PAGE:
Kids in need
I’d like to alert you to an unfortunate situation that affects 200 of Kansas City’s poorest children. Ninety percent are from single-parent families.
These children receive day care and kindergarten preparation from Emmanuel Family and Child Development Center. This accredited center has operated in Kansas City for 30 years.
As in previous years, it applied to Toys for Tots, but only a few days before Christmas it was turned down because of missing information on this year’s application. The center was unaware of the problem.
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There isn’t enough time for the center to raise funds, but surely there are people who would be pleased to help a child have a nice Christmas.
To help, contact Deborah Mann, executive director at Emmanuel Family and Child Development Center, 2416 Swope Parkway, 64130, or call 816-921-3164.
As I turned to the inside page of the front section of the Dec. 18 Star, I again saw the picture of a child under the tagline,“Family wanted.”
I read in the final paragraph, “Lexi most of all deserves a family that will love her and always be there for her.” And to that I add my own “amen.”
An article in the Dec. 17 FYI section carried a similar article, only not really: “The 12 Strays of Christmas,” about shelter animals that need homes.
With all due respect to animal lovers, I believe we have a greater responsibility to our needy children.
Animals will survive with food, water and shelter. Children need and deserve the same and so much more — a loving, dedicated, intact family to see them through life. This used to be the norm. No more.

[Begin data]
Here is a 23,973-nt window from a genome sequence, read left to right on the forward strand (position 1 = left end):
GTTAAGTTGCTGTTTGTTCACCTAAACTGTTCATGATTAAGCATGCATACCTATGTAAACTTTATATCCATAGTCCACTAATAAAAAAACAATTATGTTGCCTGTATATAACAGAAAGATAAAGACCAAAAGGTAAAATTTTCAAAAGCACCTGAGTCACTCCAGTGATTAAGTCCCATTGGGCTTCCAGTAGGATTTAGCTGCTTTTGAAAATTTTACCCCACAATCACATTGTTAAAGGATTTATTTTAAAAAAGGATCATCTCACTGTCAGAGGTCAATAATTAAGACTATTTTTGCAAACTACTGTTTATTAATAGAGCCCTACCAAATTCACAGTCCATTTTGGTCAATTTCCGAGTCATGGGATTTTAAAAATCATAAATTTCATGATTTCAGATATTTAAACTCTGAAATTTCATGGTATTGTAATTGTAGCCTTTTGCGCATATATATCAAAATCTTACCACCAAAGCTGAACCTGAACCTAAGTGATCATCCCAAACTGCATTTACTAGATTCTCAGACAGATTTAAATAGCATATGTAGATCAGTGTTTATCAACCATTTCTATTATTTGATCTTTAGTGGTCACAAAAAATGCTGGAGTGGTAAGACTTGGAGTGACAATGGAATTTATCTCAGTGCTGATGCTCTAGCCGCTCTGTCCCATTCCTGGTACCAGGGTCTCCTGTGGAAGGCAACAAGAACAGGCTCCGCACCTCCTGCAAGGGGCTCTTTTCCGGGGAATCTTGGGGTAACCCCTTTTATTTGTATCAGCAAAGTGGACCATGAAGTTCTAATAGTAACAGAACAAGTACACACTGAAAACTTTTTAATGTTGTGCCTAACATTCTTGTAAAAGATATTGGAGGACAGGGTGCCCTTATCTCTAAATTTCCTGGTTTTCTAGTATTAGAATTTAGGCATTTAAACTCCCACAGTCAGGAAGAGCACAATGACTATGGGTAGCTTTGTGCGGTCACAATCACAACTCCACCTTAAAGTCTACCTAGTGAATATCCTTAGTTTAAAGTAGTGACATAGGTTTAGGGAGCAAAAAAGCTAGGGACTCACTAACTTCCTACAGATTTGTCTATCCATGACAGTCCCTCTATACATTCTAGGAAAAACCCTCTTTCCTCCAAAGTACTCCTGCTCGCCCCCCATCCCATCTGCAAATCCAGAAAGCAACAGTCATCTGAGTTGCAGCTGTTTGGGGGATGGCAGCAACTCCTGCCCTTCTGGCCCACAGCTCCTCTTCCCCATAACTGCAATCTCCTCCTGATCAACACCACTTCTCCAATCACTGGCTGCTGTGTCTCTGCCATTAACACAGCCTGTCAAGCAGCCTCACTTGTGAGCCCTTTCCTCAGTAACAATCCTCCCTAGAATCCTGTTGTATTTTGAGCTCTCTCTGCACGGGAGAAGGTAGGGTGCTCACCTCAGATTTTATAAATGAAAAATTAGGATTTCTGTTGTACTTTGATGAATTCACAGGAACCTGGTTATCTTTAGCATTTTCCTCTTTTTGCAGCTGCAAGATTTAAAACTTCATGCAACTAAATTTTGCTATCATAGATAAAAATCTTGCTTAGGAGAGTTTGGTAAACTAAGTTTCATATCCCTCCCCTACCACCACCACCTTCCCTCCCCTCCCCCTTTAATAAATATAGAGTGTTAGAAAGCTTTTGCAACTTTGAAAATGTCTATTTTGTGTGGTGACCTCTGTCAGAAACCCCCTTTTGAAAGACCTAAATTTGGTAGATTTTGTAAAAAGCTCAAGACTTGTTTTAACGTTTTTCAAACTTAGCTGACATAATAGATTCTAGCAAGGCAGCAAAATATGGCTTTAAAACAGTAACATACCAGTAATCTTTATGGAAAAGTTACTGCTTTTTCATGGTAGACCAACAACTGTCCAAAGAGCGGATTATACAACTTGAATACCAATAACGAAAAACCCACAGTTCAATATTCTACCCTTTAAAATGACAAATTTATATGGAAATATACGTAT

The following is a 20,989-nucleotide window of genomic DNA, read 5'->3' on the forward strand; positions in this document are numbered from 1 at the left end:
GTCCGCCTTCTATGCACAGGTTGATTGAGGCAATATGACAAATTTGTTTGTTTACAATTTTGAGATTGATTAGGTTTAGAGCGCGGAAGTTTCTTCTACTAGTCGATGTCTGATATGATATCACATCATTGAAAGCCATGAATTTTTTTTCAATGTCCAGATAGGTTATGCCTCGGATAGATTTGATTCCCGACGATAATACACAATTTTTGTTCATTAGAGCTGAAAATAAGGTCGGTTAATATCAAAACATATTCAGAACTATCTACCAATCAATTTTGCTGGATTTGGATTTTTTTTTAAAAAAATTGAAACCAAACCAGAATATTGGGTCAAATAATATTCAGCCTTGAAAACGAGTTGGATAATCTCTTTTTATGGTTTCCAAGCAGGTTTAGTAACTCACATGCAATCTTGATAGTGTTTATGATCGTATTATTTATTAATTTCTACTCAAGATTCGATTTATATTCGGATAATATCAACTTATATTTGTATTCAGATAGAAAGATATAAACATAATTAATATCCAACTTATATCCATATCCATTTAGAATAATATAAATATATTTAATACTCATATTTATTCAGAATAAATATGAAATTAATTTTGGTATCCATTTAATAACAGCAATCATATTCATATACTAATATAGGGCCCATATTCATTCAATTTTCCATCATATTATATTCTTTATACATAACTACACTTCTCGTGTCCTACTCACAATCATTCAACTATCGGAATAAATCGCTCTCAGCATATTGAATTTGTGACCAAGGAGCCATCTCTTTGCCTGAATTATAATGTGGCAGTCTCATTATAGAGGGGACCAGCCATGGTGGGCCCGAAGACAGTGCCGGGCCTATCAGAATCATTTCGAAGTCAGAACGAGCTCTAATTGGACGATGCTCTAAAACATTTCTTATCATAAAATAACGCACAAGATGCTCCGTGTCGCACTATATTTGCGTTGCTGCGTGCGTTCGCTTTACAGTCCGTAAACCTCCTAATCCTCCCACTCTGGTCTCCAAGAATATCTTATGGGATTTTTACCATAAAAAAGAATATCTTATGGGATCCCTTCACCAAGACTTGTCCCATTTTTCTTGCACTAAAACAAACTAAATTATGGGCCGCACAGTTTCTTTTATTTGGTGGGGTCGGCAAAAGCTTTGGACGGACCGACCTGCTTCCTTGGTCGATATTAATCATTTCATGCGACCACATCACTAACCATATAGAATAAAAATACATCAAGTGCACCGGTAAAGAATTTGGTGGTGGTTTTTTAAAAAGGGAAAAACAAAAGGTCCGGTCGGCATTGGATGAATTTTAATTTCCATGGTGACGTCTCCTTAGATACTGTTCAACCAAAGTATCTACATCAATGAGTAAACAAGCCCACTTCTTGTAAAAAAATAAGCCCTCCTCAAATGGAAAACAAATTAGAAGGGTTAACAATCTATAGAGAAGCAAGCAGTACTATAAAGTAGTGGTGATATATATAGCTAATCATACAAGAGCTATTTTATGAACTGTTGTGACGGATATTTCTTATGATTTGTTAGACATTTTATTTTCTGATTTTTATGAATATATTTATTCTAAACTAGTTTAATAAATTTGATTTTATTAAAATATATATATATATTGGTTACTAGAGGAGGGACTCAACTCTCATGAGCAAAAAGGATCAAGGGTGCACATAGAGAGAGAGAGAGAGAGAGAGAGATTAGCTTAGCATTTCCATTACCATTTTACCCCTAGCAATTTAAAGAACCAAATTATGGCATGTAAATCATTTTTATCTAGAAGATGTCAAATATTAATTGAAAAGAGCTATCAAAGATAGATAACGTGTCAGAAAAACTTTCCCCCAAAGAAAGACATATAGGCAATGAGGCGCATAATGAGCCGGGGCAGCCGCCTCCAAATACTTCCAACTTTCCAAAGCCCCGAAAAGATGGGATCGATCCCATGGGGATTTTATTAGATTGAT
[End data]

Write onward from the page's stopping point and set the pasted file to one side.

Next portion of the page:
Let’s help our children in need first and maybe someday they will adopt the needy animals. It would be a win-win.
We can make it a more perfect world. Someone needs these children. Step out in faith. We can do it.
Mary Pat Miller
On Dec. 14, more than 40 people braved the cold to participate in a vigil recognizing the fourth anniversary of the Sandy Hook massacre.
We mourned the deaths of those 26 victims, plus the 120,000 others who have died because of gun violence in those four years, including the hundreds of victims in our own community.
We hope this event will call attention to the need for common-sense gun regulations.
Yes, the Second Amendment gives people the right to own firearms, but the rights of those who fear the proliferation of guns must be recognized as well.
Even Justice Antonin Scalia in 2008 stated we should not “cast doubt on longstanding prohibitions on the possession of firearms by felons and the mentally ill.”
Surely our elected officials in Congress and in our states can muster the courage to stand up to the gun lobby and support background checks so that domestic abusers, felons and severely mentally unstable individuals are not allowed to purchase guns.
This is simply common sense, and we should insist that they do so. If they will not, we should elect people who will.
Against Gun Violence
We have entered a new gilded age. Robber barons are running the country and raping the land. The rights of working people are being diminished. Wealth and power are concentrated in the few.
For a new gilded age, we need a new Teddy Roosevelt. Who will it be?
Kansas Department of Transportation spokesman Steve Swartz said in the Dec. 15 Star that “as we go forward” the state hopes to repair more highways (9A, “Kansas postpones new round of road projects in wake of budget shortfall”).
That same day, Kansas men’s basketball coach Bill Self promised that his team will perform better “moving forward” (1B, “Battery charge dropped against KU’s Bragg, woman charged”).
And a cancer researcher quoted in a recent magazine article declared that new treatments will defeat the disease “going forward.”
Are we so worried about “moving backward” that we feel obligated to tack on these reassuring but redundant phrases to our sentences?